UMD Celebrates Research Leaders, Announces Research Communicator Impact Award Winners

UMD Celebrates Research Leaders, Announces Research Communicator Impact Award Winners

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(L-R) Mary Sue Coleman, Amitabh Varshney, Michael Raupp, Nicholas Diakopolous, Rashawn Ray, Michele Gelfand, and Wallace Loh.
(L-R) Mary Sue Coleman, Amitabh Varshney, Michael Raupp, Nicholas Diakopolous, Rashawn Ray, Michele Gelfand, and Wallace Loh.

The University of Maryland’s (UMD) Division of Research celebrated faculty research achievements and announced the winners of its 2nd Annual Research Communicator Impact Award at the 18th Annual Research Leaders Luncheon on October 18, 2016.

UMD Interim Vice President and Chief Research Officer Amitabh Varshney emceed the event, and UMD President Wallace D. Loh made special remarks. Mary Sue Coleman, president of the Association of American Universities, delivered keynote remarks. 

The Research Communicator Impact Award was established in 2015 to recognize researchers who take a proactive approach to sharing their research or opinions on research issues and policies with the public through op-ed style articles published in prominent news outlets and through self-produced videos and blogs.

"The value of university research ripples beyond the academy and into daily life," said Varshney. "Communicating our research to the greater good is an essential component of our mission to achieve global impact."

A committee of UMD faculty and staff members evaluated the submissions based on each piece’s quality, impact, and visibility.

The winners of the 2016 “Research Communicator Impact Award” are:

  • Nicholas Diakopoulos of the Philip Merrill College of Journalism for his piece in Slate, titled "How to Hold Governments Accountable for the Algorithms They Use," which explains how algorithms are used by government agencies to make important decisions, such as the determination of Social Security benefits and criminal sentencing, and serving as a call to hold government agencies that use algorithms accountable.
  • Michele Gelfand of the College of Behavioral and Social Sciences for her piece in The Conversation, titled "A Warmer Embrace of Muslims Could Stop Homegrown Terrorism," which used evidence from her research to argue that adopting a more inclusive attitude toward Muslims is more effective for fighting homegrown terrorism than anti-Muslim rhetoric, especially in Congress.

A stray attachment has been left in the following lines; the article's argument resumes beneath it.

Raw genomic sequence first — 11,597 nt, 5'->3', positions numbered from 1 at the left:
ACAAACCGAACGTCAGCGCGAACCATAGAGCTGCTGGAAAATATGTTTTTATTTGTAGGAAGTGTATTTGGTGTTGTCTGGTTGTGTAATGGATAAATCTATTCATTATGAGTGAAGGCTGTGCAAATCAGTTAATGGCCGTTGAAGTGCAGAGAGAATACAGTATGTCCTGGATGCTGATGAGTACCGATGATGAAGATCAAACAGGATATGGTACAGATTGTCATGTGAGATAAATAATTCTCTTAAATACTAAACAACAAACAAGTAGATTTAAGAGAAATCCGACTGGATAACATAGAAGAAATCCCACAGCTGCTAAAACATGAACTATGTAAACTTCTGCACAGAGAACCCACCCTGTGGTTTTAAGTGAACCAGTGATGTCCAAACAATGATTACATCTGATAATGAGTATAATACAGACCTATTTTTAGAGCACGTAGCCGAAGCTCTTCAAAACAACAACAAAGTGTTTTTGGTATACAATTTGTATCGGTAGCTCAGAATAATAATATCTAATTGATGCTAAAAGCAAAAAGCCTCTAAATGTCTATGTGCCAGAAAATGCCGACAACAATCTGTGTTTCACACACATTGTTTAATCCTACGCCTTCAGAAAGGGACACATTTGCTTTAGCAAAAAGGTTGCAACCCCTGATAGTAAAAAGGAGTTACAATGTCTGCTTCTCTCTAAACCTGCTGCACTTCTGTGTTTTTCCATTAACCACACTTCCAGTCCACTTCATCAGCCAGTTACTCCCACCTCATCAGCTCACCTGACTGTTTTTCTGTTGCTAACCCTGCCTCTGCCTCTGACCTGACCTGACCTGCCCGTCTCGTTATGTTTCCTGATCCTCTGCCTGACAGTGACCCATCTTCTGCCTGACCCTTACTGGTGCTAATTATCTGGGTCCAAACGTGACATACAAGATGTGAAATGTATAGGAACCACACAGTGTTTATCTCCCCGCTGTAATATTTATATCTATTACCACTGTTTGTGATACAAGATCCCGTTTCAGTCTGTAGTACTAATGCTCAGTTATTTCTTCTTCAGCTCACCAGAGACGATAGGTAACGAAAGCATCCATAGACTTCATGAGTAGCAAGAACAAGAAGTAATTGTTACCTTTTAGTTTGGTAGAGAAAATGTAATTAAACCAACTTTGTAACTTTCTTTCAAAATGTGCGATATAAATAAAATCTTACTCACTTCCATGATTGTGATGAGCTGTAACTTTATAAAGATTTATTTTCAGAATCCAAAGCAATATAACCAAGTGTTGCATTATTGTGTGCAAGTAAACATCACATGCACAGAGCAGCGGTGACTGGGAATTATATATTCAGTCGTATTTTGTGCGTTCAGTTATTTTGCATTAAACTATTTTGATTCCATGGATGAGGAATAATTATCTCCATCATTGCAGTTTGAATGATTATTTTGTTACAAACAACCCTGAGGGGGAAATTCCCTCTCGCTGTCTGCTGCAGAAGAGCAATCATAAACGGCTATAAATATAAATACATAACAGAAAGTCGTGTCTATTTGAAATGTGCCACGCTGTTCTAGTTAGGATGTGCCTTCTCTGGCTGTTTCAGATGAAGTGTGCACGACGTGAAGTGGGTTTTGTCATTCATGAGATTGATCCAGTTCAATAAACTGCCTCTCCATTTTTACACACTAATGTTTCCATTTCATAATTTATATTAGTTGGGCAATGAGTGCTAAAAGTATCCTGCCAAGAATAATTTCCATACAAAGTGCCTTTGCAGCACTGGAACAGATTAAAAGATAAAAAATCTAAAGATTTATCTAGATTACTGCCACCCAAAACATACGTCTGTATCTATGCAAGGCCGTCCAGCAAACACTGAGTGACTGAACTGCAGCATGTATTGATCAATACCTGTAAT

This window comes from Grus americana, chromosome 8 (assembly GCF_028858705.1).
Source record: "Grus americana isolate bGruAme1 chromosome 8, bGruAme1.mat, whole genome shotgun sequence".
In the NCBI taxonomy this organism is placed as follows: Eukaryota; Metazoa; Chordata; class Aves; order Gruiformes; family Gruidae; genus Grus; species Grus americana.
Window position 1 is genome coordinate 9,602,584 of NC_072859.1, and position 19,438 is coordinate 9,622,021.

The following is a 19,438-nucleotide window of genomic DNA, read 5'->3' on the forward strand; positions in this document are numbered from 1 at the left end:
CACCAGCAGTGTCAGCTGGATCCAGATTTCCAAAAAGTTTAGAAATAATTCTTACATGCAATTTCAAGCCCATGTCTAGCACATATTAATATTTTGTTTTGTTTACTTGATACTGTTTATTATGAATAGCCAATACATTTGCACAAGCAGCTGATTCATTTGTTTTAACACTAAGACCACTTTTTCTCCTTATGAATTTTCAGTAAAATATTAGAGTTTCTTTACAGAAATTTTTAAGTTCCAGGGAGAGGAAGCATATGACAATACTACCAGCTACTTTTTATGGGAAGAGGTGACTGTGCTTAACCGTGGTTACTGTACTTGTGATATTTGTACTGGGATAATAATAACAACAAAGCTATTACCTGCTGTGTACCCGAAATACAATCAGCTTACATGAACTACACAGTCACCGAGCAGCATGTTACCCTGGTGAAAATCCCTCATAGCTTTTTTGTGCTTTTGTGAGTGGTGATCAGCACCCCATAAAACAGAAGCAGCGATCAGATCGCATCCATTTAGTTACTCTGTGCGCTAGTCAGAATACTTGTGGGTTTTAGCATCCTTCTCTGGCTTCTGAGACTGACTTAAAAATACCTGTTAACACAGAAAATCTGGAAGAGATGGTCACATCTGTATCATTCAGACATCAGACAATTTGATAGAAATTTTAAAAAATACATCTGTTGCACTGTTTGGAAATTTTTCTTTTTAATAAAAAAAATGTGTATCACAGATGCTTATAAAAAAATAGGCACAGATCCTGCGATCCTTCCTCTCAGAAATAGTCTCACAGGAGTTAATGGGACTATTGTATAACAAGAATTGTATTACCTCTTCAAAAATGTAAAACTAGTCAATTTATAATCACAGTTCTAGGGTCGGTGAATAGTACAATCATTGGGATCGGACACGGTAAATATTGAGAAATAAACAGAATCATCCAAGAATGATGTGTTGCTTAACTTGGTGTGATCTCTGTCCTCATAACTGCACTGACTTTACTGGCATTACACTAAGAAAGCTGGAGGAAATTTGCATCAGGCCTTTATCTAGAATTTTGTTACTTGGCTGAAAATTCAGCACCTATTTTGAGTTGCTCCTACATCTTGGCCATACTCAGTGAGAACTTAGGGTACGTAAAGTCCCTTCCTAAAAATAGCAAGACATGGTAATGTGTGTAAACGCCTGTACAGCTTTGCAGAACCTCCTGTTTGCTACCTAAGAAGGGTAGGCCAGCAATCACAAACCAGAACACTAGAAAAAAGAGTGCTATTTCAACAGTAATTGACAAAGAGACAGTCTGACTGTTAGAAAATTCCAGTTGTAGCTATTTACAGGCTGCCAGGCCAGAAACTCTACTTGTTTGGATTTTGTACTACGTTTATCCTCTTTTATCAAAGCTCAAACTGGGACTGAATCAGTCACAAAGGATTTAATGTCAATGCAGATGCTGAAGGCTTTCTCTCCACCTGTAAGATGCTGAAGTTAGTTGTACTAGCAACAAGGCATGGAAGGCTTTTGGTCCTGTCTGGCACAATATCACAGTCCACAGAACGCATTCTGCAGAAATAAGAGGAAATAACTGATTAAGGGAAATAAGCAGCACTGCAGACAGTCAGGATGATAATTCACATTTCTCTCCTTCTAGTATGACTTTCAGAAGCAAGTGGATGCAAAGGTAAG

• Michael Raupp of the College of Computer, Mathematical, and Natural Sciences for his blog and YouTube channel, "Bug of the Week", which has reached hundreds of thousands of viewers with media highlighting the lives of insects in Maryland and around the world.
  • Rashawn Ray of the College of Behavioral and Social Sciences for his piece in The Huffington Post, “AME Church Massacre and America’s Inability to Acknowledge Structural Racism,” which responds to claims that the shooter acted as a “lone wolf” by situating his actions within a broader framework of institutional racism in the United States. 

More than 30 faculty submissions were received for the Research Communicator Impact Award, representing disciplines in 10 of the university’s 12 colleges and schools.

"Recognizing those who have made the effort to interpret their work beyond their discipline encourages creative thinking, inspired writing, and compelling videos, whose success benefits everyone in the UMD community," said UMD Distinguished Professor Ben Shneiderman, whose vision was instrumental in the establishment of the award in 2015. 

View images from the 18th Annual Research Leaders Luncheon.

October 19, 2016

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